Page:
• What jurisdiction governs the legal question at hand ? Again, at this point, it may be difficult to answer this question. Some legal topics are governed primarily by federal law (e.g., environmental, immigration, copyright) and some by state law (e.g., contracts, torts, criminal law). When you’re done with law school, you will be in a much better position to answer this question initially. If you did know the answer with some certainty, again this would restrict your universe of possible sources. If you knew, for example, that the question was governed by Illinois law, you could eliminate the federal law and forty-nine other states as potential research sources, or at least as primary authority. Doing so will allow you to focus your research much more narrowly and save a great amount of valuable research time.
  • When did the events take place ? The answer to this question helps to determine whether you are researching current law or historical.
  • Are there any starting points embedded in the preliminary materials ? For example, you may be pointed to a particular statute as a starting point. Or, you may have been given the name of the seminal case. If, for example, you knew that the answer involved a particular federal statute, you might begin by reading that statute and looking at annotations in an annotated federal code like U.S.C.A . or U.S.C.S .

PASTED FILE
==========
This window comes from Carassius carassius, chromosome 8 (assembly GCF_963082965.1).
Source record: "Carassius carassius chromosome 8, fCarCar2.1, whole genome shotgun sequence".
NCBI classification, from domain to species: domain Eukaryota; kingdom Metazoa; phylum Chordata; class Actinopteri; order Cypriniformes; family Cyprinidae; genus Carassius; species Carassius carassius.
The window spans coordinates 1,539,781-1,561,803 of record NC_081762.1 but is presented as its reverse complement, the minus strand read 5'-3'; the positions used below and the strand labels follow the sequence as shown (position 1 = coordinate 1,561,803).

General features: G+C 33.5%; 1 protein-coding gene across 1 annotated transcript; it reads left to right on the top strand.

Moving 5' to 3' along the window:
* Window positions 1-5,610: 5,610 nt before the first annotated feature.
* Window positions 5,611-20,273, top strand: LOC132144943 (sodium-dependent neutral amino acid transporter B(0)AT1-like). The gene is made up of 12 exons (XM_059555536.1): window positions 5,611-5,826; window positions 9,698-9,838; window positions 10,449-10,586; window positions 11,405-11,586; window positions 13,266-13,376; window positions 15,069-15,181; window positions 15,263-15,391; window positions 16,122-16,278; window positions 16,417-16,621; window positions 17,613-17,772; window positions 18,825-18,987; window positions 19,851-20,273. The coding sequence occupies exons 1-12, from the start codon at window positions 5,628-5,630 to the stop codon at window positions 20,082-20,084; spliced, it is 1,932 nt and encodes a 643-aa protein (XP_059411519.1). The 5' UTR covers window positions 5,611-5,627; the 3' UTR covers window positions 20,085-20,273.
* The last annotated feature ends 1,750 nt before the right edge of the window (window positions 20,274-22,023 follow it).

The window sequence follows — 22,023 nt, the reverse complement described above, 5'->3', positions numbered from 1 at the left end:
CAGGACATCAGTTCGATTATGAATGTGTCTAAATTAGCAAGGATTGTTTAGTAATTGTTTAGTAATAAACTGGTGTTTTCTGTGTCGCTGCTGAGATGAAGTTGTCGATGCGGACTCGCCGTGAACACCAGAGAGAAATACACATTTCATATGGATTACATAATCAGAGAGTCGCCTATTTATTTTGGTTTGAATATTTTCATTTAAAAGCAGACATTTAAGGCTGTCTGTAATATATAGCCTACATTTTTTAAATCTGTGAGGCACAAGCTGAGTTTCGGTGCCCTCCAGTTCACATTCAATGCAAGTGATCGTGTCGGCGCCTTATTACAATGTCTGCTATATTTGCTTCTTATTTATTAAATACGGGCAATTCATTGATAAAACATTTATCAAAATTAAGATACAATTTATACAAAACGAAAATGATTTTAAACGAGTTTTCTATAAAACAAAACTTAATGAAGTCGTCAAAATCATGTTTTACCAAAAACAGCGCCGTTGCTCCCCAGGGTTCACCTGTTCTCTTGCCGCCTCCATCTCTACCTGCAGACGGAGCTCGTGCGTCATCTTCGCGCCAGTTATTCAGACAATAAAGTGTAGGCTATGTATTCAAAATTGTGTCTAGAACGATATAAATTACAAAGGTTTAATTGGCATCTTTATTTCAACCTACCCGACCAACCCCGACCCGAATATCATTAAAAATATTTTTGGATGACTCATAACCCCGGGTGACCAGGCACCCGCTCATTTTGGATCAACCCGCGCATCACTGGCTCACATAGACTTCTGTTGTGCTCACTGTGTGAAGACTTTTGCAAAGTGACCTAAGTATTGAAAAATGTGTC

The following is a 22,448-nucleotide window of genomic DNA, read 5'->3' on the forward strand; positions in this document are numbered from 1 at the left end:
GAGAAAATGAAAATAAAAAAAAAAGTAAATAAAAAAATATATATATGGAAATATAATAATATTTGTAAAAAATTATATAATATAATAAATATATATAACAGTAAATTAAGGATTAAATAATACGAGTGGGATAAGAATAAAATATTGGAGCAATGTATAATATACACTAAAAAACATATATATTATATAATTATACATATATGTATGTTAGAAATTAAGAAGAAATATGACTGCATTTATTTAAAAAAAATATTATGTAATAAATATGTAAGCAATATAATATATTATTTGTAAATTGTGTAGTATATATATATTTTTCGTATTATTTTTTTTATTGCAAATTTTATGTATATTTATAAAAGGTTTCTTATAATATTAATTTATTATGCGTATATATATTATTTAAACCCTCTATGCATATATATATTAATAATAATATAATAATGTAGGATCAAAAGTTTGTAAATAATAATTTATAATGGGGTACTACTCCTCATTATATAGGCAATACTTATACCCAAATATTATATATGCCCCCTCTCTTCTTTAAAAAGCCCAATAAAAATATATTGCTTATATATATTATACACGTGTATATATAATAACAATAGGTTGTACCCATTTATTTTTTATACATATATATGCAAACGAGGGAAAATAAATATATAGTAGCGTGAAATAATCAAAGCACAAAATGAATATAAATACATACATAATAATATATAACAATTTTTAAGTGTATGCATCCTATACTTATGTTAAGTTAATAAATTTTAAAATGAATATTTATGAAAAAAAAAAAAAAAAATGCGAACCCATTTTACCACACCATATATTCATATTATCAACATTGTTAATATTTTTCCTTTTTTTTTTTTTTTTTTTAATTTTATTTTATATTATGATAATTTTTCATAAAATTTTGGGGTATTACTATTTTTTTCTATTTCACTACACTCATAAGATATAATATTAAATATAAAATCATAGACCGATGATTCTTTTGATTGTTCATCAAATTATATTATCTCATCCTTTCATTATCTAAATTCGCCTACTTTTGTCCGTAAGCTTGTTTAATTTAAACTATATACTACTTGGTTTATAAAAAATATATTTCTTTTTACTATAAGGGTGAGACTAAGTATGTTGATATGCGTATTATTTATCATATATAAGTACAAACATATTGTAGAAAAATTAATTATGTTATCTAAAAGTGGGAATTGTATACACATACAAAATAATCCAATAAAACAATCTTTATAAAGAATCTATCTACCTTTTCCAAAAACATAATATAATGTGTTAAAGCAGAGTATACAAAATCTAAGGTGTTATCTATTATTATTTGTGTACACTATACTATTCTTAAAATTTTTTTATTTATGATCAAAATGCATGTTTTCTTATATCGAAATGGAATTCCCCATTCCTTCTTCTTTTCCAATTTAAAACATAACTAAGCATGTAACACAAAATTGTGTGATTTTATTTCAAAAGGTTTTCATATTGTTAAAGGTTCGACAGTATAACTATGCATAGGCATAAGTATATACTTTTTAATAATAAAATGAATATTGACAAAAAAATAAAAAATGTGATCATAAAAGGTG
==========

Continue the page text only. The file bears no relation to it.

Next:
• Is there any language that you don’t understand? If you need to look up terminology in a legal dictionary, by all means do so, and do so before you continue on. There’s no prize for assuming you know what a term means or how it is being used. If you make an assumption, and it turns out that you're wrong, you will need to start your research over again. That is a tremendously inefficient way to proceed.

Step Two: Formulate a Research Strategy

At the conclusion of the Preliminary Analysis stage of the research plan, a researcher ought to have a basic understanding of the legal question and a list of search terms based on the questions above. The researcher might also know the jurisdiction to be searched, as well as whether it is current or historical information that is sought. A researcher's level of confidence will next guide the research strategy by indicating what resources should be searched, and in what order.  So, the first question is this: